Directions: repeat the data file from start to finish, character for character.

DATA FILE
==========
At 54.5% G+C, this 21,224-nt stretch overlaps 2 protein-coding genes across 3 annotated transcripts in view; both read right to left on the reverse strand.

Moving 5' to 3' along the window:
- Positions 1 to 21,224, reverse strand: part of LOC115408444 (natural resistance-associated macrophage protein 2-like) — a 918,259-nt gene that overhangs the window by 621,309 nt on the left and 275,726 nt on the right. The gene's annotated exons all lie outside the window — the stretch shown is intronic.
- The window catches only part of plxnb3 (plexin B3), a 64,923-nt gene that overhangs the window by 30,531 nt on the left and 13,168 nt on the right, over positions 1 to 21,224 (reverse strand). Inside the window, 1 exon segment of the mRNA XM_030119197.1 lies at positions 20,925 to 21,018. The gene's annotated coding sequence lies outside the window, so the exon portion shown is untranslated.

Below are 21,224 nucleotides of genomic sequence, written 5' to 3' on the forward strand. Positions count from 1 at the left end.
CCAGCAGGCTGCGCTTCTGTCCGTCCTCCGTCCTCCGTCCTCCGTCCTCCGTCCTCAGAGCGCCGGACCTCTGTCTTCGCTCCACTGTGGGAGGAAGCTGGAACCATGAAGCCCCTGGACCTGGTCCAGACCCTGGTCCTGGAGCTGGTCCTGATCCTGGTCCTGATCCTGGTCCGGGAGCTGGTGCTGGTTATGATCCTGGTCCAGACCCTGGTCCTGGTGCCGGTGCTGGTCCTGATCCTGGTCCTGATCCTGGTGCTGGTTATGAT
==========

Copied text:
At 54.5% G+C, this 21,224-nt stretch overlaps 2 protein-coding genes across 3 annotated transcripts in view; both read right to left on the reverse strand.

Moving 5' to 3' along the window:
- Positions 1 to 21,224, reverse strand: part of LOC115408444 (natural resistance-associated macrophage protein 2-like) — a 918,259-nt gene that overhangs the window by 621,309 nt on the left and 275,726 nt on the right. The gene's annotated exons all lie outside the window — the stretch shown is intronic.
- The window catches only part of plxnb3 (plexin B3), a 64,923-nt gene that overhangs the window by 30,531 nt on the left and 13,168 nt on the right, over positions 1 to 21,224 (reverse strand). Inside the window, 1 exon segment of the mRNA XM_030119197.1 lies at positions 20,925 to 21,018. The gene's annotated coding sequence lies outside the window, so the exon portion shown is untranslated.

Below are 21,224 nucleotides of genomic sequence, written 5' to 3' on the forward strand. Positions count from 1 at the left end.
CCAGCAGGCTGCGCTTCTGTCCGTCCTCCGTCCTCCGTCCTCCGTCCTCCGTCCTCAGAGCGCCGGACCTCTGTCTTCGCTCCACTGTGGGAGGAAGCTGGAACCATGAAGCCCCTGGACCTGGTCCAGACCCTGGTCCTGGAGCTGGTCCTGATCCTGGTCCTGATCCTGGTCCGGGAGCTGGTGCTGGTTATGATCCTGGTCCAGACCCTGGTCCTGGTGCCGGTGCTGGTCCTGATCCTGGTCCTGATCCTGGTGCTGGTTATGAT